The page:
The Rev. Chris Bowhay shared a personal story yesterday of a clergy friend, Dixie, who taught him about grieving. In grieving, there are no clinical signs that we can measure like a heart rate, blood level or broken bone. Instead of being in the realm of the literal, grieving is in the realm of the poet. In our culture we expect people to grieve for about a two-week period, like they were away on a vacation, and then to return to their normal routine, almost as if nothing happened.

When we lose someone, there is always 1-1/2 years of grief. Sometimes there is more, but never less. When someone we love is diagnosed with a grave disease, the first stage we go through is one of numbness and shock as we prepare for the loss. Second, there is the service itself where family and friends gather in a rush of activity often saying words that are of no consolation like, “She’s better off now,” or “At least her suffering is over.”

The third stage of grieving starts after the service when we realize that our loved one is really gone. It is when real grief begins with the hollowness of an empty room or an unanswered conversation.

Throughout this stage, the sorrow seems to lessen as time goes on, but then we have a day where the sadness again grips us with a vicious force. We spend the next year wanting to feel alive again, but we are plunged into despair when we are reminded by a birthday, anniversary or a favorite, shared song on the radio.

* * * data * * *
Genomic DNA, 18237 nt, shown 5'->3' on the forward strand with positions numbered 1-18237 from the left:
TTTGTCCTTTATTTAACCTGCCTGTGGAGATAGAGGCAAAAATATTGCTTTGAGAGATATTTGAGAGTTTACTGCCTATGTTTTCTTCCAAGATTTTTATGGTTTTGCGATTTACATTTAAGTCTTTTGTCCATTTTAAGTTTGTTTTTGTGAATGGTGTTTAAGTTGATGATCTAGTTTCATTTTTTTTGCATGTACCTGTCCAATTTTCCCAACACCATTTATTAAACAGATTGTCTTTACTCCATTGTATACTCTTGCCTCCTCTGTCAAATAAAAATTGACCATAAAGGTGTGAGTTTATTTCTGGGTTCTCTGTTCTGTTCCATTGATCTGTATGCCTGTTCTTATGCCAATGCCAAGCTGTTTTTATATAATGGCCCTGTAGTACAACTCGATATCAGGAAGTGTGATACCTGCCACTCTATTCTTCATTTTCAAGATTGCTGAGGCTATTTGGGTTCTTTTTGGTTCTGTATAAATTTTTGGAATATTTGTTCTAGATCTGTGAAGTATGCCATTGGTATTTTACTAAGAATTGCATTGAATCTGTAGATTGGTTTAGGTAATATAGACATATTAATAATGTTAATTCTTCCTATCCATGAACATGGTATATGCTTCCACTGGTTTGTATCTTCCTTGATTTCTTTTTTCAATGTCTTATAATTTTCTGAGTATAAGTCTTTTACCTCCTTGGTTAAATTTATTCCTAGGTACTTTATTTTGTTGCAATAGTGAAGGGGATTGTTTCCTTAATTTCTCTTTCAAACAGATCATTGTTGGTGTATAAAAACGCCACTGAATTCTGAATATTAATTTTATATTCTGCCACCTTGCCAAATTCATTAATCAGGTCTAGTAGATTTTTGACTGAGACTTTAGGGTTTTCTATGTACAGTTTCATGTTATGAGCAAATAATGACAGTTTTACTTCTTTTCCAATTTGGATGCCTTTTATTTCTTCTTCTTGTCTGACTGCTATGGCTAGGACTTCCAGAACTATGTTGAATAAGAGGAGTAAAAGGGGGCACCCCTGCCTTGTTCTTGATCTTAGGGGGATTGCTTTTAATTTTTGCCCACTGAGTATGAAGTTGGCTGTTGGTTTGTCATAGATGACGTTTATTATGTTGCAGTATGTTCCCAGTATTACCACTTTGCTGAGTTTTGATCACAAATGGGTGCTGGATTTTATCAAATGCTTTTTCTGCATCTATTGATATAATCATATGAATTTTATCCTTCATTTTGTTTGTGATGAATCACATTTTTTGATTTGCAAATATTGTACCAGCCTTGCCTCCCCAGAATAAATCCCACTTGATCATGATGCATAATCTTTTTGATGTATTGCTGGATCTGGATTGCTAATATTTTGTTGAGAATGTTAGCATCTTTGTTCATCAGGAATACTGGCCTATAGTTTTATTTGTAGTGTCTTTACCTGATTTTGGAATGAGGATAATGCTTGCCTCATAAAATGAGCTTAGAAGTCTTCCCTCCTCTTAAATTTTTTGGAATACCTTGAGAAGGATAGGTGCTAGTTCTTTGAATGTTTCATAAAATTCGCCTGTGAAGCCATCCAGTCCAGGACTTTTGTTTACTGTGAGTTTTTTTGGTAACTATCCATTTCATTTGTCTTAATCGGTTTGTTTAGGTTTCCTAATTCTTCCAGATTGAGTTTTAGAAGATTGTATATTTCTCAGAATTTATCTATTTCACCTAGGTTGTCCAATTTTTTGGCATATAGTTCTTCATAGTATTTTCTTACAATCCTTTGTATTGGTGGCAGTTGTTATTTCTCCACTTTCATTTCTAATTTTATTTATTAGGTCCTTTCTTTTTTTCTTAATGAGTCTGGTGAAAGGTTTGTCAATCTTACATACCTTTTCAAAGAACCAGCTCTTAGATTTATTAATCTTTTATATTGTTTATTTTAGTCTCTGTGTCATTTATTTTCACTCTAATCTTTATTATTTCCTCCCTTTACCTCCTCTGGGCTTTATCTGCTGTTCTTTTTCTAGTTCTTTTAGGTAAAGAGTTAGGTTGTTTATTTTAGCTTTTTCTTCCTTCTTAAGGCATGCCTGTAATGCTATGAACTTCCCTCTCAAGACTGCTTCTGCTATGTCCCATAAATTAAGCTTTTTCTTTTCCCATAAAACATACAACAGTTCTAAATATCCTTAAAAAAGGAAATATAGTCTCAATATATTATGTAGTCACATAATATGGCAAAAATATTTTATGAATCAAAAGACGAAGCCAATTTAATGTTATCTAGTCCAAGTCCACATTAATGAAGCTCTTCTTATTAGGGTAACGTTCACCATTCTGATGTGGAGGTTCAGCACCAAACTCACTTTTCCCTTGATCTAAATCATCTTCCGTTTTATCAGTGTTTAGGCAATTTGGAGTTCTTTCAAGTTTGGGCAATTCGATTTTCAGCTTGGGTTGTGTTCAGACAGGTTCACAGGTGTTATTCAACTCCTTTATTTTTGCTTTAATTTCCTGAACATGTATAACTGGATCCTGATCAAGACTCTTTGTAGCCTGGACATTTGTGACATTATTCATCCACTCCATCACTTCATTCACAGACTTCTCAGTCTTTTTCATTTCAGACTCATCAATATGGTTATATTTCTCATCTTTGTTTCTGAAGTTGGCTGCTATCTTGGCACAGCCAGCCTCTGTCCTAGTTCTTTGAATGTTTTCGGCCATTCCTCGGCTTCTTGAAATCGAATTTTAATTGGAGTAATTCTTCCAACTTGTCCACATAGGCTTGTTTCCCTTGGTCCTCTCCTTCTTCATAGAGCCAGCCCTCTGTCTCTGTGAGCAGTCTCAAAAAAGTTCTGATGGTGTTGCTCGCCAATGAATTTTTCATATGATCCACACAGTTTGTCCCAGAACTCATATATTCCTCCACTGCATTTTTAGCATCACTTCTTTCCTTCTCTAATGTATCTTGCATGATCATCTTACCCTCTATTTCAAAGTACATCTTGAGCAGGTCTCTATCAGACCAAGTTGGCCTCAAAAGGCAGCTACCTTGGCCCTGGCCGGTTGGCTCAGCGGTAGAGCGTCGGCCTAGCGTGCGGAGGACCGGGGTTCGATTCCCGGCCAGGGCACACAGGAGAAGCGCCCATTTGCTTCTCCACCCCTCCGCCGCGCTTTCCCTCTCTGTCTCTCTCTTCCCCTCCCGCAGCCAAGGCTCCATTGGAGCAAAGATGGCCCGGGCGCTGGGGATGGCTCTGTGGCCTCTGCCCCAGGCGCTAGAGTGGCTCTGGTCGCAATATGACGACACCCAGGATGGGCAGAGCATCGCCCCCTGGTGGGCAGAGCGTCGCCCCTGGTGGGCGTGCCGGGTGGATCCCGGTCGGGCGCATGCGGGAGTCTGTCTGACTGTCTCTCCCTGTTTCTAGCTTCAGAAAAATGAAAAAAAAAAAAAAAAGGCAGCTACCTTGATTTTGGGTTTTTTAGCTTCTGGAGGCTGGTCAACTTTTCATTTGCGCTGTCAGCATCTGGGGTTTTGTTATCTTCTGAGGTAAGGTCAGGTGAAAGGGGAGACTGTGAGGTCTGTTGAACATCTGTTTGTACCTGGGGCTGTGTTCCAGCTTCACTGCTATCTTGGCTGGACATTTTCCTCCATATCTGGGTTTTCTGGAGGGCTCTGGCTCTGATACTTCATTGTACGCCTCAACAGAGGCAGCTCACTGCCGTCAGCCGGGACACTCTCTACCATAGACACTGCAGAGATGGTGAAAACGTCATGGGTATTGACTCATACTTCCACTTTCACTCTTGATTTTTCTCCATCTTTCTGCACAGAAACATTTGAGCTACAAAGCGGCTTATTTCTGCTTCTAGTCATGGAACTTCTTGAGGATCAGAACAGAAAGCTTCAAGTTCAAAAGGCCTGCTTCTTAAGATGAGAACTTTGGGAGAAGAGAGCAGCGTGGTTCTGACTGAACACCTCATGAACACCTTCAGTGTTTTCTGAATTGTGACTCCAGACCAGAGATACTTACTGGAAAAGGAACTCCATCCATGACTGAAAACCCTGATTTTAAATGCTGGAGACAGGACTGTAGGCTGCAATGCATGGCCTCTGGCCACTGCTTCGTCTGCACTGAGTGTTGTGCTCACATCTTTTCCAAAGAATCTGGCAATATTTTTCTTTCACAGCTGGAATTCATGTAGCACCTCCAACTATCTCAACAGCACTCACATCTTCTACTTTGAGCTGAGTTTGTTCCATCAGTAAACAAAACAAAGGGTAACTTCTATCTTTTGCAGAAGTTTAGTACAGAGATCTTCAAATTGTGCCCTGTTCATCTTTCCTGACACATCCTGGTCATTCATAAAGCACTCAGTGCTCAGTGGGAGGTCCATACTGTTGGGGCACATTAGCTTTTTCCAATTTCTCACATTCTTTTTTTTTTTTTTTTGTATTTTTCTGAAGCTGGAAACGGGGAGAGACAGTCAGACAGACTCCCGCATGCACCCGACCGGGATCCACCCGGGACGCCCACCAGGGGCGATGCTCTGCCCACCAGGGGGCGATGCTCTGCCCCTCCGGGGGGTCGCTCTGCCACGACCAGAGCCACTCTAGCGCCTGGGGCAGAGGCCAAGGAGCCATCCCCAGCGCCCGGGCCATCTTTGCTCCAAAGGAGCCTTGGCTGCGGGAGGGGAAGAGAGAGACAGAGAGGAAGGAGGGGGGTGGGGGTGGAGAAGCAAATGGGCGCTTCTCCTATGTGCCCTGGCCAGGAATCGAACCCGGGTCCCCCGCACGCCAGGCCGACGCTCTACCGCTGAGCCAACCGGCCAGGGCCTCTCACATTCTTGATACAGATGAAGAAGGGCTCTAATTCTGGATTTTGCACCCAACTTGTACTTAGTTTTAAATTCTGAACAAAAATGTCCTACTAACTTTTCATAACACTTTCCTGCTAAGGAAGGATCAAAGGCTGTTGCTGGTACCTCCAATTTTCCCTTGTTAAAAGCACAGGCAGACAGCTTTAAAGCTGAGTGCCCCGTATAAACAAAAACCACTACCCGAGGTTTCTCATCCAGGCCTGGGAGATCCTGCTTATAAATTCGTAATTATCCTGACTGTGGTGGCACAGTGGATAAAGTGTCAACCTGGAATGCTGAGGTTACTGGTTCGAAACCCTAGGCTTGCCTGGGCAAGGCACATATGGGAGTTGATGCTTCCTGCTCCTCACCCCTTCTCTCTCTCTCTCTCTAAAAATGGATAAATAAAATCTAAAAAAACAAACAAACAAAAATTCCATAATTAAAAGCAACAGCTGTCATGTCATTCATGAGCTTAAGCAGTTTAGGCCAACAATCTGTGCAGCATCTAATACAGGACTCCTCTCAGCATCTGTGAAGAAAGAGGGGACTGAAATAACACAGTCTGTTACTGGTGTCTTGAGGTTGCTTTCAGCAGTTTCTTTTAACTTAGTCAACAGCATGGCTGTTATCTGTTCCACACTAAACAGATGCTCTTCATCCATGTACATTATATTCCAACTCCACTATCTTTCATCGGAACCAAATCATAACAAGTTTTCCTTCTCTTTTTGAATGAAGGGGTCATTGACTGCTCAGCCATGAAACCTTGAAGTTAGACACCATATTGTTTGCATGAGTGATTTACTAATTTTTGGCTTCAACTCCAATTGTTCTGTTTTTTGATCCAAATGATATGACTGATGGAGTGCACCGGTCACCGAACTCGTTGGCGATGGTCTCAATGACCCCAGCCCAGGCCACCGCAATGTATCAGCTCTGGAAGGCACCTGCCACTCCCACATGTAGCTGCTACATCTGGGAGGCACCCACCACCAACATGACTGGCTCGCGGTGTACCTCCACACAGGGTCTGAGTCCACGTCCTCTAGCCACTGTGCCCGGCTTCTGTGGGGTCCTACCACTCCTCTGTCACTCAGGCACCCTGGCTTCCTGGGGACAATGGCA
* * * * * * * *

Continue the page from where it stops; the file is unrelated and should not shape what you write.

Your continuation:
This period of grief lasts at least the annual cycle of the calendar, but may go on longer if it is not dealt with in a healthy way. We need someone who will listen to our unedited grieving without judgment or condemnation.

The 1-1/2 years serve another purpose: we gradually become willing to let that person go back to God.

Chris tells us that Dixie died a few years back. He was remembered as a very analytical military hero and logical engineer, but also as a great pastor who would weep uncontrollably at things of beauty.

A mutual friend called Chris to tell him of a vision he had during his grieving period. In his vision, he saw Dixie weeping as though he had never cried before. They realized that Dixie was weeping at the beauty of seeing the face of God.

As we remember our loved ones, we must not rush our grief, but instead be gradually willing to let that person go back to God.

Blessings, my friend,

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